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Louisiana Judge, Attorneys Plead Guilty to Bribery Charges

In October 2009, following plea negotiations with federal prosecutors, a Louisiana judge and two lawyers pleaded guilty for their roles in a bail bond-rigging conspiracy that allowed about 100 prisoners over a five-year period to get out of jail without paying any bond money, just bribe money.

Wayne Cresap, a long-time St. Bernard Parish judge, pleaded guilty in U.S. District Court to taking part in a judicial bribery scheme which netted him between $70,000 and $120,000 from 2004 to 2009. The attorneys, Victor J. “V.J.” Dau-terive and Nunzio Salvadore “Sal” Cusimano, both of whom practiced in the St. Bernard Parish, pleaded guilty to charges of conspiracy to commit wire fraud.

Cresap was arrested by FBI agents in April 2009, about two weeks after the FBI confronted him in a parking lot about the payoff scheme. According to federal agents, Cresap admitted to his role in the scheme at that time. Although white-collar defendants are not usually arrested, the FBI was concerned that Cresap might commit suicide and took him into custody. Nonetheless, Cresap, whose crimes are punishable by up to five years in prison and $250,000 in fines, was re-leased shortly after his arrest.

Cresap, Dauterive and Cusimano all agreed to cooperate in other corruption investigations. Additionally, Cresap, a Democrat who had served in the 34th Judicial District since 1999, agreed to resign before he was sentenced. He filed a motion for interim disqualification with the Louisiana Judiciary Commission, and the Louisiana Supreme Court appointed a retired judge to oversee his cases.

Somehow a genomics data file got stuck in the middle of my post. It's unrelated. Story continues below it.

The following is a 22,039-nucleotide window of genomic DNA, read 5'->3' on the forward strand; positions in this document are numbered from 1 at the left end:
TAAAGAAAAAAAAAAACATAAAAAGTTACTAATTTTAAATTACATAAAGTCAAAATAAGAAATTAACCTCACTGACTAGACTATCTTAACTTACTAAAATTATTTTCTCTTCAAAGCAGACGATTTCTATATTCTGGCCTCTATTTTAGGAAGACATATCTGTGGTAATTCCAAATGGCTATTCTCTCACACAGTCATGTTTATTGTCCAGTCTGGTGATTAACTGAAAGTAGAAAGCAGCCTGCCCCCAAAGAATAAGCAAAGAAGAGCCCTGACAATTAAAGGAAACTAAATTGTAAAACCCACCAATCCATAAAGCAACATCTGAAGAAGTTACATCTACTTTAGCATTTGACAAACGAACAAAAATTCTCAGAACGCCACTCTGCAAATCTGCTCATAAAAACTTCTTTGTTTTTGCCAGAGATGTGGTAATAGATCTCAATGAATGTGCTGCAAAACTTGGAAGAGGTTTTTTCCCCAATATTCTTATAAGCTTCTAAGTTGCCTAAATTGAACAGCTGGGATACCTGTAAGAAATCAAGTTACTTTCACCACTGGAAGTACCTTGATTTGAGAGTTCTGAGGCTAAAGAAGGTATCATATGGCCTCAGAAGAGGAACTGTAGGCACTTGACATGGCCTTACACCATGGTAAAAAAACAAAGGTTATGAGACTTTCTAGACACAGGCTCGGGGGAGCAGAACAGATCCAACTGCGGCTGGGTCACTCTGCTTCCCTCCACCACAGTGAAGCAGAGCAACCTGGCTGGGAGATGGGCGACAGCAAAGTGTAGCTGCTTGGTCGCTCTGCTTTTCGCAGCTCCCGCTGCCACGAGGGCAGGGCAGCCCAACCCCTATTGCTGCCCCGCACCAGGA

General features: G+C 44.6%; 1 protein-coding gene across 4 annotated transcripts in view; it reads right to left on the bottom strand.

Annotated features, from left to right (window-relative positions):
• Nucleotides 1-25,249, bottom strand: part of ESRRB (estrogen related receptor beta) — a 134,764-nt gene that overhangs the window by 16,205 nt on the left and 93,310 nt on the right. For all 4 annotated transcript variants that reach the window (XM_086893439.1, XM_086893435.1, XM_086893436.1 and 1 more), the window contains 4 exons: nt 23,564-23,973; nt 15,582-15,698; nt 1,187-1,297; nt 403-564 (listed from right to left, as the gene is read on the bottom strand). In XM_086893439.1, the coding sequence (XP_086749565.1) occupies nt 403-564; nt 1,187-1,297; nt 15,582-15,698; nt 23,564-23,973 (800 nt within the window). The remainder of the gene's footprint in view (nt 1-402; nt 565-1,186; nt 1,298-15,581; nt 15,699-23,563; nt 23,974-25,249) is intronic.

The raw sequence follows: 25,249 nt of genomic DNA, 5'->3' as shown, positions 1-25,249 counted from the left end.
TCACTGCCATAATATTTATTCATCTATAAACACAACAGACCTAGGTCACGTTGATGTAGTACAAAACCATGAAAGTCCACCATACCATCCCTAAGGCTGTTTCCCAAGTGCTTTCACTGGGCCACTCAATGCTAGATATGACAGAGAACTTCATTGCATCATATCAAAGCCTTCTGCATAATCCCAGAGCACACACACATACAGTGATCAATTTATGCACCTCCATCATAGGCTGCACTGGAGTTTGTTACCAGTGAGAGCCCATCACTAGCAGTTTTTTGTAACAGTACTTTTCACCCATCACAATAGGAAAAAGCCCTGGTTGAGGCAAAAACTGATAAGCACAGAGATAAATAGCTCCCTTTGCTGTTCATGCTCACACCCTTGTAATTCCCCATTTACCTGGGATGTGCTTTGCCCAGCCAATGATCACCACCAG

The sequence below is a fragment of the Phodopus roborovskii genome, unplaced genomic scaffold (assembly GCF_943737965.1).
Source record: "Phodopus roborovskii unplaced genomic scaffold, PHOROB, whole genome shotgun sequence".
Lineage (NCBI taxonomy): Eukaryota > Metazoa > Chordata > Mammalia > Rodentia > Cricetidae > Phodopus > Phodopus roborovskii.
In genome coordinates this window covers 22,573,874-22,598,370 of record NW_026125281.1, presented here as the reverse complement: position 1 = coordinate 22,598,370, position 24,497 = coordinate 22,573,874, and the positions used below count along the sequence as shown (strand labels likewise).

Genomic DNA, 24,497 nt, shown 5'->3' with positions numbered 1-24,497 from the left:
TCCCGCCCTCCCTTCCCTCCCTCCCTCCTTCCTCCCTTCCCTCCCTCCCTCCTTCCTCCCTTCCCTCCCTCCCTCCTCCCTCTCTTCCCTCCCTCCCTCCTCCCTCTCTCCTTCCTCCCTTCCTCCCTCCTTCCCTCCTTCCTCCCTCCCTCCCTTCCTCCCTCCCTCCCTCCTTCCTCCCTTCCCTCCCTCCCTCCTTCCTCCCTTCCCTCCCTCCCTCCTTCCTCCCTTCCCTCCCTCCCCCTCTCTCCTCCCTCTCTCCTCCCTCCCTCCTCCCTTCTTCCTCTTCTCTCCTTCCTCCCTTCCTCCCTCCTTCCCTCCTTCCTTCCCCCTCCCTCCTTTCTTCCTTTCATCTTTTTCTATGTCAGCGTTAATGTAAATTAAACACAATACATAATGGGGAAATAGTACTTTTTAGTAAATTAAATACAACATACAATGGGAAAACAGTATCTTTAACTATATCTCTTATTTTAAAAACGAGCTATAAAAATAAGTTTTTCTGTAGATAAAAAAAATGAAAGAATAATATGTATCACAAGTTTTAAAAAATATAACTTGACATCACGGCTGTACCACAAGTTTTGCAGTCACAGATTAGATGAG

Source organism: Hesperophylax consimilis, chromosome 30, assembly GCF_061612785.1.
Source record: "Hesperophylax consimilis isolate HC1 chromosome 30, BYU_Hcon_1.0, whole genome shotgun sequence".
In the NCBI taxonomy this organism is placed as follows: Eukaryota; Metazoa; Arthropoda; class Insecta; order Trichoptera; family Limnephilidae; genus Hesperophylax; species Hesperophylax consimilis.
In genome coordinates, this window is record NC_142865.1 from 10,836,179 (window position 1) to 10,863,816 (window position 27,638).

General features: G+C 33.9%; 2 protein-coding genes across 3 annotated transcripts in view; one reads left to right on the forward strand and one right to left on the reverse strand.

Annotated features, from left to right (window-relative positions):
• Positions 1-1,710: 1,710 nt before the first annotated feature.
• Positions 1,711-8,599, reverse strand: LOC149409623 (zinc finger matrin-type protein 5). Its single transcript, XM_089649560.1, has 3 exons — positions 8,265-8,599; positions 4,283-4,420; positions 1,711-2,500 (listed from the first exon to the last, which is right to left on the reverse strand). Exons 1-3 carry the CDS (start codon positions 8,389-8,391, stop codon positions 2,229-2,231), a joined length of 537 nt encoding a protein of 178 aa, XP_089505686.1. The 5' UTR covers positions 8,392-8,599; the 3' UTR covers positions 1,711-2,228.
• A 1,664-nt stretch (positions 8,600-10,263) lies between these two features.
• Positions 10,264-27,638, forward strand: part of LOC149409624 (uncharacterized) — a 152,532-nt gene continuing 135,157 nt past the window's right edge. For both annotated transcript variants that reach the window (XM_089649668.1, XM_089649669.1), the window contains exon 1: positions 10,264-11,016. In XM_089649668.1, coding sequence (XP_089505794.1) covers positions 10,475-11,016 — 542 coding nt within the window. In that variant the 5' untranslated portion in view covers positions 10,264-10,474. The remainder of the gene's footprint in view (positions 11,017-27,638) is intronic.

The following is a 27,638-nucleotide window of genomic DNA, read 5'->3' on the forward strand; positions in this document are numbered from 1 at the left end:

According to the charges outlined in a bill of information filed in July 2009, Cresap accepted cash from the attorneys in exchange for converting secured bonds, for which money or property must be pledged, into personal surety bonds, which required only a written agreement to pay if the defendant skipped out on a court hearing. The lawyers received cash payments from the prisoners’ families or friends in amounts that ranged from $1,500 to $3,000, according to Assis-tant U.S. Attorneys Brian Marcelle and Richard Pickens, who prosecuted the case. The bribes, veiled as retainer fees, were split with Cresap.

Cresap’s attorney, Pat Fanning, described his client as truly remorseful for his crimes. Not surprisingly, U.S. Attorney Jim Letten, speaking at a news conference outside the U.S. District Courthouse in New Orleans, had a different perspective. He described the bribery scheme as “a pure act of corruption.”

Dauterive and Cusimano were sentenced on April 22, 2010. Dauterive received 48 months in prison, three years supervised release and a $25,000 fine; Cusimano received 33 months in prison, three years supervised release and a $6,000 fine.

Cresap is scheduled to be sentenced on August 12, 2010. Despite pleading guilty, he remains eligible to receive pen-sion benefits from the Louisiana State Employees’ System. See: United States v. Cresap, U.S.D.C. (D. Louisiana), Case No. 2:09-cr-00193-MVL-SS.

Sources: Times-Picayune, www.nola.com

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